Dr. Bueno is also interested in airway management and swallowing problems, esophageal diseases and cancers, and tracheal disorders.

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Dr. Bueno’s Career Accomplishments

Dr. Bueno is a talented cancer researcher who has repeatedly been recognized with awards such as America’s Top Doctors. He developed the current cancer research lab at Brigham and Women’s Hospital, which is used to study and develop innovative treatments for mesothelioma and other forms of cancer. Brigham and Women’s also hosts the International Mesothelioma Program, a mesothelioma research group founded by the late Dr. David Sugarbaker, which is now directed by Dr. Bueno.

Dr. Bueno’s projects are largely funded by the government-run National Cancer Institute, which speaks to the value of the work he is doing.

Dr. Bueno is recognized as the Chief of Thoracic Surgery at Brigham and Women’s Hospital and co-directs the hospital’s Lung Center. These two leadership positions reflect his status as an elite surgeon given Brigham and Women’s extraordinarily talented surgical staff.

  • Awards & Honours
  • America’s Top Doctors
  • America’s Top Doctors For Cancer
  • Boston Magazine: Top Doctors
  • SuperDoc
  • ACS Fellow
  • Henry A. Christian Award

Dr. Bueno’s Current Work

Dr. Bueno’s current work is divided between several illustrious responsibilities: leading the thoracic surgery team at Brigham and Women’s Hospital, overseeing the Lung Cancer, and directing cancer research through the International Mesothelioma Project.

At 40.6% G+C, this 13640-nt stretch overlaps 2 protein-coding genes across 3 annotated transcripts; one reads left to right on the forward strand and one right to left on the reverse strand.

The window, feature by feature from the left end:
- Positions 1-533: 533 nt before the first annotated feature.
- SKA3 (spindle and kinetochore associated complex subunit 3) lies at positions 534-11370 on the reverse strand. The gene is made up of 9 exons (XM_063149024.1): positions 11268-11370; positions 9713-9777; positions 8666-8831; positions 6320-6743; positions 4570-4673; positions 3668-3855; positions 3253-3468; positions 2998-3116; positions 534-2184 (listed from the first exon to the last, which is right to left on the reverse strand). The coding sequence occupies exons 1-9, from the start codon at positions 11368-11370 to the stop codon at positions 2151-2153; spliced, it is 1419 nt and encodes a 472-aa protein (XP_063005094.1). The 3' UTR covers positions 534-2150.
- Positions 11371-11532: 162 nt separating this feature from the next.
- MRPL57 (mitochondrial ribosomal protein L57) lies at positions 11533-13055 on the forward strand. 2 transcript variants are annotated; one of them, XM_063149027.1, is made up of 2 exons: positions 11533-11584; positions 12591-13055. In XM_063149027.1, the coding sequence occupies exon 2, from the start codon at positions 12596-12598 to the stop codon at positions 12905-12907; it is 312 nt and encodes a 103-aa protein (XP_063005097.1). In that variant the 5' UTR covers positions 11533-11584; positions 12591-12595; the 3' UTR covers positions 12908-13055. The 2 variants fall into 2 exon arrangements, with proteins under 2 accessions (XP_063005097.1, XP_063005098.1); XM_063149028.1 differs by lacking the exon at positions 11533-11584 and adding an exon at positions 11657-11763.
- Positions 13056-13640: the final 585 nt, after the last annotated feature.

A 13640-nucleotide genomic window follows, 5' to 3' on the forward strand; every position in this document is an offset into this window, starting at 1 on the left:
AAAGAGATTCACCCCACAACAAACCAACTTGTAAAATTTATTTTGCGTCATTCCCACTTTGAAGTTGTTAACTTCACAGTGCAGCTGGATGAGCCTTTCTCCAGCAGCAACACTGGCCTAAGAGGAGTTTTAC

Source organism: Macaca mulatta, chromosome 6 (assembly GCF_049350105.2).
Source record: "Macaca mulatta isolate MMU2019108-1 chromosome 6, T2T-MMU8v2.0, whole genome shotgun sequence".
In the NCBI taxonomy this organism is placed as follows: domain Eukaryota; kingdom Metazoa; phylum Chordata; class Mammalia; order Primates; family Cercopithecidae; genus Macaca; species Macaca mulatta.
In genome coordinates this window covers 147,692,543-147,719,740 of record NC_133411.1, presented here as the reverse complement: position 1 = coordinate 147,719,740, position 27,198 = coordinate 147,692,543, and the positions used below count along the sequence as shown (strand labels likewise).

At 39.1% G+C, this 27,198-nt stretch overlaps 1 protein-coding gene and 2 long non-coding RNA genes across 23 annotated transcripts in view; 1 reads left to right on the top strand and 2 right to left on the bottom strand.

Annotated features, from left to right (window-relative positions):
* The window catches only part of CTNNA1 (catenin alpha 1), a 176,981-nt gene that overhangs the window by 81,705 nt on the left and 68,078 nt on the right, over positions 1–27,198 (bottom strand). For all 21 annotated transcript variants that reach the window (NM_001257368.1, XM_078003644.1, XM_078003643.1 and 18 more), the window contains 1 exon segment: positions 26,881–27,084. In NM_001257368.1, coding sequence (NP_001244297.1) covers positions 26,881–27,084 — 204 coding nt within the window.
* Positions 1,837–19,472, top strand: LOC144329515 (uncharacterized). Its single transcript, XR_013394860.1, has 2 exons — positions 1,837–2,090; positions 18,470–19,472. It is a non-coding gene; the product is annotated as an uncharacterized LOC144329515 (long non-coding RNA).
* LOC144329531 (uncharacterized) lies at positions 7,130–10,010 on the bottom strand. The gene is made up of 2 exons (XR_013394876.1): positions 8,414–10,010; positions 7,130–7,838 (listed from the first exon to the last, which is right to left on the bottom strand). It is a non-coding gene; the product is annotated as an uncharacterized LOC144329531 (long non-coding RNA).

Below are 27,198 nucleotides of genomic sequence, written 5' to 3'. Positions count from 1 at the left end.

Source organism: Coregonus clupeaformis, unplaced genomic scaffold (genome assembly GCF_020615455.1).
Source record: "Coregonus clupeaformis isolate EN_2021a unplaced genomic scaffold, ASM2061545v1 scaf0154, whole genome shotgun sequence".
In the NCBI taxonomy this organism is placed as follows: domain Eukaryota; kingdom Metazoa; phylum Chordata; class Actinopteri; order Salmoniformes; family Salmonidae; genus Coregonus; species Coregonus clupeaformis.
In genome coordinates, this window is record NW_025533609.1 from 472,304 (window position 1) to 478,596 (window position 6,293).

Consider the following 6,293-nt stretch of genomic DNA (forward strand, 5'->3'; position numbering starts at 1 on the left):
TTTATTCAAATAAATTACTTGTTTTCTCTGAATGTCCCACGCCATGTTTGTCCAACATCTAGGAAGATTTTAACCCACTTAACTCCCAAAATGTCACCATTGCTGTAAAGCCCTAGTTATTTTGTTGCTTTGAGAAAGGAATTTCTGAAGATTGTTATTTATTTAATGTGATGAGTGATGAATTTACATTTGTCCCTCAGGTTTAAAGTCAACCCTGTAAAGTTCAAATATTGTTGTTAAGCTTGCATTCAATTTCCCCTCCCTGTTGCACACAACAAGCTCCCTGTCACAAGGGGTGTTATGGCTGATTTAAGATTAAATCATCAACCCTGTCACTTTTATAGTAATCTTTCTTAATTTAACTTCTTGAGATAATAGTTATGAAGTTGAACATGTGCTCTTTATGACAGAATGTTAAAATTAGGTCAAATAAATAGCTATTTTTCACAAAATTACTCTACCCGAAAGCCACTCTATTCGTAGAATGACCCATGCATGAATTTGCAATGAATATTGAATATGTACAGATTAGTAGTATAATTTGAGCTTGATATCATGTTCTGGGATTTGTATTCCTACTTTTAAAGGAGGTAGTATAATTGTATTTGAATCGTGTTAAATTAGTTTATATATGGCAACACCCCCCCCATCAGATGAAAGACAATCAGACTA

The bulk of Dr. Bueno’s career is currently focused on his innovative cancer research, which is attempting to improve tools that predict, diagnose, and treat cancers like mesothelioma, using genomics. By observing which genes impact and influence cancer growth, Dr. Bueno and his team can identify patterns and propose novel methods of interrupting the multiplication of cancer cells.

Dr. Bueno is a member of many professional organizations, including:

  • American Association for Thoracic Surgery
  • General Thoracic Surgical Club (GTSC)
  • The Society of Thoracic Surgeons (STS)
  • Cardiothoracic Surgery Network (CSN
  • European Society of Thoracic Surgeons (ESTS)

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Notable Work by Dr. Bueno

Dr. Bueno and his colleagues noticed an interesting trend with mesothelioma: men were more likely to have it, yet women diagnosed with mesothelioma lived longer. Using the tumor tissue bank at Brigham and Women’s Hospital, Dr. Bueno reviewed the tumors from 10 malignant pleural mesothelioma patients and performed whole-genome sequencing on them.

This process allowed the research team to analyze the genetic composition of the tumors and identify molecular differences that occurred between men and women. There were numerous discoveries as a result. For example, men were more likely to experience CDKN2A gene deletions, which was linked to lower survival rates. In addition, women were more likely to have TP53 mutations.